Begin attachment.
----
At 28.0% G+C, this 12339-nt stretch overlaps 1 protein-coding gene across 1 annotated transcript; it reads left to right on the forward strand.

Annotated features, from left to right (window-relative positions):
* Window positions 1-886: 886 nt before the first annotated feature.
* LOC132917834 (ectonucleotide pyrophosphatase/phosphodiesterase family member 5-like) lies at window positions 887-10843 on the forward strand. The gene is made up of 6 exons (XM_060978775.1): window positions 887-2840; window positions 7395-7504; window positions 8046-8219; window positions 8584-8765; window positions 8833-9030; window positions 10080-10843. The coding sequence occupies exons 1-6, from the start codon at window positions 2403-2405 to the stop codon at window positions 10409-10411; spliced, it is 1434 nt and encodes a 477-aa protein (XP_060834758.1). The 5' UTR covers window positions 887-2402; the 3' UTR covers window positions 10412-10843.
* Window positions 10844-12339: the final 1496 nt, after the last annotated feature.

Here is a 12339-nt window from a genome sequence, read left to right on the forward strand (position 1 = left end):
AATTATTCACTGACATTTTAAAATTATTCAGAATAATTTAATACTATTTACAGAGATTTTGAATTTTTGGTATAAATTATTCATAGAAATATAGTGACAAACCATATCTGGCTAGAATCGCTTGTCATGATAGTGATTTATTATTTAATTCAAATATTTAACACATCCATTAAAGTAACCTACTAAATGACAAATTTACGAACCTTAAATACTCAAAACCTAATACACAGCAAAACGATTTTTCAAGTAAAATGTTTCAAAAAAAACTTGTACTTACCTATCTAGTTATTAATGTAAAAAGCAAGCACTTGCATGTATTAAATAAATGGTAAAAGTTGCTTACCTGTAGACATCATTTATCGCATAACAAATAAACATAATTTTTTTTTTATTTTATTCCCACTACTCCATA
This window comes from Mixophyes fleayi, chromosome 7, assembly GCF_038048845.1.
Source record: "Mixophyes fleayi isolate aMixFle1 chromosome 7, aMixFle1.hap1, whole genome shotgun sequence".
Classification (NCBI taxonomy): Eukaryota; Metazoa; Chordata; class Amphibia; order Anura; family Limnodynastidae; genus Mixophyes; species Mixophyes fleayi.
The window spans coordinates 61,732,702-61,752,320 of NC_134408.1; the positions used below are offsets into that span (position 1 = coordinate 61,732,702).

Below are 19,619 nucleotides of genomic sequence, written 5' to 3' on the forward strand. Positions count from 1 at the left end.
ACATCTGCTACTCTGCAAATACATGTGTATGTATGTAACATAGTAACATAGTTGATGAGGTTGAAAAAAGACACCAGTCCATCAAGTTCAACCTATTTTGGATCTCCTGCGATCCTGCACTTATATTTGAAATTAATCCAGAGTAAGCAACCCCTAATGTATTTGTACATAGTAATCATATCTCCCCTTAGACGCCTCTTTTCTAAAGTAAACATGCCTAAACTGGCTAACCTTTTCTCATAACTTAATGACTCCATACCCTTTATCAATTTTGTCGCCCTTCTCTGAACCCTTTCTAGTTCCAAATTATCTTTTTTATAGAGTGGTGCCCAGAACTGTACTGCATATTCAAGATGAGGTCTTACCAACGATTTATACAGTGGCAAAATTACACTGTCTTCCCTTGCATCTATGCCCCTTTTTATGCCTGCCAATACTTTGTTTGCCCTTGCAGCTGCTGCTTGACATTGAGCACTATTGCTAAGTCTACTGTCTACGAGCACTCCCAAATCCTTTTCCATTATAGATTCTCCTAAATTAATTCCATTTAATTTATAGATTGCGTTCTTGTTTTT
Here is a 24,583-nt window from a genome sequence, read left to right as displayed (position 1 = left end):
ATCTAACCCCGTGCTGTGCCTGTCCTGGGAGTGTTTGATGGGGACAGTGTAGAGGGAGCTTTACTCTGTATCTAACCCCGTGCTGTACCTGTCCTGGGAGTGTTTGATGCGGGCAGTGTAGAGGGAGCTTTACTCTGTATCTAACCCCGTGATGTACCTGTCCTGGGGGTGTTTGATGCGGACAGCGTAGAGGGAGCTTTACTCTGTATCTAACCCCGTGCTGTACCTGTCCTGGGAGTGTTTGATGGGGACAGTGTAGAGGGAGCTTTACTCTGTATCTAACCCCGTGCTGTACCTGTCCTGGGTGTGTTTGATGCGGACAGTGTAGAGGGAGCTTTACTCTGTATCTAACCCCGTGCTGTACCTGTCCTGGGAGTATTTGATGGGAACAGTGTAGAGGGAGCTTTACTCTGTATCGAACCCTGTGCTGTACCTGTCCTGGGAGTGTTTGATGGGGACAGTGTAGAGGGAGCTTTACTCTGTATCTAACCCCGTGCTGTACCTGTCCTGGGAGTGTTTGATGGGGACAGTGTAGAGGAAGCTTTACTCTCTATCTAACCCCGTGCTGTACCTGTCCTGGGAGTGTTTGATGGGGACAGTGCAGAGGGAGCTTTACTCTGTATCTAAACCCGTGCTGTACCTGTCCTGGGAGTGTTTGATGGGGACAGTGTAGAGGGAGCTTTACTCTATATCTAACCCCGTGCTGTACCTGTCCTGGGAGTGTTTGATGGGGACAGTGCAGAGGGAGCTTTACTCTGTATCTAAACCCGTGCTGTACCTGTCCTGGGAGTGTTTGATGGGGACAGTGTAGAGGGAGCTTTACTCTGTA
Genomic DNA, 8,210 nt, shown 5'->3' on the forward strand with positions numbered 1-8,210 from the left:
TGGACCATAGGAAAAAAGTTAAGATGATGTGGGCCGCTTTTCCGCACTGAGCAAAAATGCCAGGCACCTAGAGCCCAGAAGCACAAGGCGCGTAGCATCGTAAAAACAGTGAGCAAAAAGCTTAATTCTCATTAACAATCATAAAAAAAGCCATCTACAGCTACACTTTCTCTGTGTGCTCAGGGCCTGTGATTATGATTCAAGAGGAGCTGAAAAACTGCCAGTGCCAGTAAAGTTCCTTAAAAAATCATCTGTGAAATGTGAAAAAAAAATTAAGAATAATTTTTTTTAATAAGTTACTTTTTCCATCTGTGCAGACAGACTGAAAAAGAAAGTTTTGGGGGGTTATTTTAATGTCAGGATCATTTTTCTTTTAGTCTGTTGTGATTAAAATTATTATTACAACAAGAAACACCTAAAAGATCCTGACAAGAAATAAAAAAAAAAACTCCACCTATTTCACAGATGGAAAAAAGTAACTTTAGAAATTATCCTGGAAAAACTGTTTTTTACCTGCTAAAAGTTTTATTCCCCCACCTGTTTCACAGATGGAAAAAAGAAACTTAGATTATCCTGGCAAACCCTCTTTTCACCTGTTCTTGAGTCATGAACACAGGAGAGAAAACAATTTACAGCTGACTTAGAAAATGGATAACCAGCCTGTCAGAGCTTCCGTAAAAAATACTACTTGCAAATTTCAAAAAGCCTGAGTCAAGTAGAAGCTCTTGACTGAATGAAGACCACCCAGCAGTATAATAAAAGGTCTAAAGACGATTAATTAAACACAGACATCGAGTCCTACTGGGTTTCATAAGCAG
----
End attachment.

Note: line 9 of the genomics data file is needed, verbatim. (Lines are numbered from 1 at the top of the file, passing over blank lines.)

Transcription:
Source record: "Mixophyes fleayi isolate aMixFle1 chromosome 7, aMixFle1.hap1, whole genome shotgun sequence".